The Sick Hubby, Continued

While we’re on the topic of ailing hubbies, I’ve got one last tale for you. Nico was a little over two years old at the time of this story, and I was seven months pregnant with Gabriel and on bed rest.  Meaning Ken was understandably stressed, since he was responsible for all the cooking, cleaning and daycare drops in addition to his heavy work load.  (Hmm, like most mothers.)  Meanwhile, I was holed up in our bedroom watching TV all day, trying not to think about anything while I tried to keep from going into early labor.

So of course Ken used my bed rest to persuade me to finally give in and put a ginormous TV in our bedroom.  I’d been battling this one for years, mainly because we already have a gigantic TV in our basement and Jesus, how many TVs do we really need? But I needed a TV if I was going to weather 24/7 bed-arrest, so give in I quickly did.

The next thing I knew, Ken had hauled home a 32-inch flat screen TV he promptly proceeded to park in our bedroom.  And yes, I admit it–that TV definitely did brighten my day.  Now I could waste endless hours watching HGTV and The Colbert Report instead of reading awful books about how awful it was to be stuck on bed rest.

And then Ken brought in Shane.  Shane was the super-nice, low-key handyman we hired every so often to help us fix the endless house to-dos that we never quite got around to.  (Back when we thought we were beyond busy because we had one kid. Yeah, right.)

The problem with Shane was that he was always telling us way too many personal details (just like I’m doing with this blog!).  Like the time I’d just gotten back from a scary overnight hospital stay and Shane said, “Yeah, I totally understand how you feel. I’m not feeling that great right now, either. In fact, I’ve got some pretty nasty hemorrhoids….”

Right around this time, Ken’s back started going out. My mother, who usually helps out in emergencies, was visiting family in Serbia, so we started relying on my brother Dean when we needed help.

Which meant that we were suddenly calling him every other day.  On the night in question, I was lying up in bed (as I did every hour of every day), when Ken walked by and boom, down he went. At the time, I just happened to be having one of those complications that kept landing me in the hospital, and lucky me, my hubby’s back had just gone out. Enter Call #64 to Uncle Dean.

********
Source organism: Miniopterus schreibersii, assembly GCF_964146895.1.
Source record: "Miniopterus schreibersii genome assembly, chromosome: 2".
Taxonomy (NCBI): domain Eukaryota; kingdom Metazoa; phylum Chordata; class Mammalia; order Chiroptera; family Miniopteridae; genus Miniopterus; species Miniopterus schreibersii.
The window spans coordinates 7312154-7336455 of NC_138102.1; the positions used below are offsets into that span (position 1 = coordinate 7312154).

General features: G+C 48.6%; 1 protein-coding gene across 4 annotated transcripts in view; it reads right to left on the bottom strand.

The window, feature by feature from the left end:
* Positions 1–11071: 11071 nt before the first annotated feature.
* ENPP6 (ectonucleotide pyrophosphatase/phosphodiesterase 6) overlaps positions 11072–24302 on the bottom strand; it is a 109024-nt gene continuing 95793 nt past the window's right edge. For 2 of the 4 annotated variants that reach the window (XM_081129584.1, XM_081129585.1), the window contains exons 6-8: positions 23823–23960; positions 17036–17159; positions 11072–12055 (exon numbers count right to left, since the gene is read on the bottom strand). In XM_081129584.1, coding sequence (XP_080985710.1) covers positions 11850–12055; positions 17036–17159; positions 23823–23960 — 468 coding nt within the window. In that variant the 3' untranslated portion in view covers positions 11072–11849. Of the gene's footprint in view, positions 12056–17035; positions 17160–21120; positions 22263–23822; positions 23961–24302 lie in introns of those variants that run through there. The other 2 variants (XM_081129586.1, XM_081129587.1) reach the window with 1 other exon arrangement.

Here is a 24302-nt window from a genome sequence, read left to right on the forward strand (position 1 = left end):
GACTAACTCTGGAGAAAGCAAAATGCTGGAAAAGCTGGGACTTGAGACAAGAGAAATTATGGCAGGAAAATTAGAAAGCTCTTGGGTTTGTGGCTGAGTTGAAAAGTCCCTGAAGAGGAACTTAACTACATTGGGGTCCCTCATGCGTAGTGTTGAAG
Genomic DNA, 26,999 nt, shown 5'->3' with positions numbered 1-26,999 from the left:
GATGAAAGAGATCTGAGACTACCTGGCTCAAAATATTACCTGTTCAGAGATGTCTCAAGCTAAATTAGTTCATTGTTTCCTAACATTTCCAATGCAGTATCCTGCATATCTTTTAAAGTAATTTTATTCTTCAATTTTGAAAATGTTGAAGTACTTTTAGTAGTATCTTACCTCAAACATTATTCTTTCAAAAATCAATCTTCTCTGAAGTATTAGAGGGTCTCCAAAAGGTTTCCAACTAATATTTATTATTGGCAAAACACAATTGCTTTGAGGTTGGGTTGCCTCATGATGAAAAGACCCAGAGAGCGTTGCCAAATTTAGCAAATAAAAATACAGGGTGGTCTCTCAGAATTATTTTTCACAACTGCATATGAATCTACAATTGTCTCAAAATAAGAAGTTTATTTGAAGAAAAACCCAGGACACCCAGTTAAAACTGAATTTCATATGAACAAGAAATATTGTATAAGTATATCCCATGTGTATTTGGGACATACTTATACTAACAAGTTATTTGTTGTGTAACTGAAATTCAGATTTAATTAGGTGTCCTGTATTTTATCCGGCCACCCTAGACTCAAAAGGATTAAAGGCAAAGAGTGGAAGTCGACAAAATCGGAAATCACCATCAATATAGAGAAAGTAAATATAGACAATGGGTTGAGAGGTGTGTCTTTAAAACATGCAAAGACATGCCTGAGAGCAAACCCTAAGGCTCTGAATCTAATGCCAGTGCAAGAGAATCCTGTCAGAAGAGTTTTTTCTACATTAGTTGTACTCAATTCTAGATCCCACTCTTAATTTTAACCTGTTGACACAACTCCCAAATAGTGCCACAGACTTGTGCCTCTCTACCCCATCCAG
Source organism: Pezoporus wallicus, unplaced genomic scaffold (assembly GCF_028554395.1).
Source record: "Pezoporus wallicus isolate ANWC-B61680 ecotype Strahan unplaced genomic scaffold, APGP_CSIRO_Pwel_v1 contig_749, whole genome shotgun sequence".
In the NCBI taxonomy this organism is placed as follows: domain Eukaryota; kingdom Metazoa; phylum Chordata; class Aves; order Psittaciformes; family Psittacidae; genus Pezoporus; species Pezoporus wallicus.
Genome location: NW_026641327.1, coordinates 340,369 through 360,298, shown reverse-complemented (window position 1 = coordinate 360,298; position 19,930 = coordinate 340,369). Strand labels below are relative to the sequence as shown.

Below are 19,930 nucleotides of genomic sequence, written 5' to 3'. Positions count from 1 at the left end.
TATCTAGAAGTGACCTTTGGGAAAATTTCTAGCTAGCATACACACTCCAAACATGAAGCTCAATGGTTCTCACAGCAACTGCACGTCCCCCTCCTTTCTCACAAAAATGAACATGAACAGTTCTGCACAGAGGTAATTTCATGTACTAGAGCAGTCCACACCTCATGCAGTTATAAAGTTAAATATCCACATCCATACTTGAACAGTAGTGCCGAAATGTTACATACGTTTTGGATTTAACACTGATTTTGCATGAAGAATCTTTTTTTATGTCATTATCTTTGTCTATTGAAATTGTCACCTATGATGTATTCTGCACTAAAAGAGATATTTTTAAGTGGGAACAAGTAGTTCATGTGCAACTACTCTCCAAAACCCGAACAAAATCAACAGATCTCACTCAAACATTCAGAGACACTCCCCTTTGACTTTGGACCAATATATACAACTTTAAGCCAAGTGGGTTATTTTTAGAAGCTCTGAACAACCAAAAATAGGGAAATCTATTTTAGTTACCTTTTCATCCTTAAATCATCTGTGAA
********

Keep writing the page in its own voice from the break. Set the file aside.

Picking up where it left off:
My trusty brother arrived, car keys in hand, took one look at us, and started laughing.  He laughed all the way to the hospital, over each and every bump that jarred Ken’s back and sent him into spasms of pain.  I sat next to him, shaking my head in disbelief.  Seriously? I kept asking myself.  Is this seriously happening?

The boys dropped me off at labor and delivery, where my doc was waiting for me, before Dean shuttled Ken off to urgent care so he could get some painkillers for his back. (See a theme here?)  By the time they’d returned that evening with Nico, Ken was as mellow as could be (and completely hopped up on Vicodin).  I, meanwhile, was strapped to a monitor and chugging anti-contraction medicine, wondering if I’d somehow found myself in the middle of one of those really bad reality shows.

And then Ken really outdid himself.  I’d asked Dean to bring my laptop and some books so that I’d have something to keep me company overnight.  So while Dean chased Nico up and down the hallway, my doped-up hubby surfed the web, pricing sheds.

“Let’s stop at Home Depot on the way home,” he said when Dean finally returned. “I want to pick up a shed.”

I would’ve hurled a book at him if I could.  “I’m in the hospital hooked to monitor and you want to go buy a shed?”

Our eyes met across the computer screen, mine pissed-off and piercing, Ken’s glassy and unfocused.  “Yeah!”




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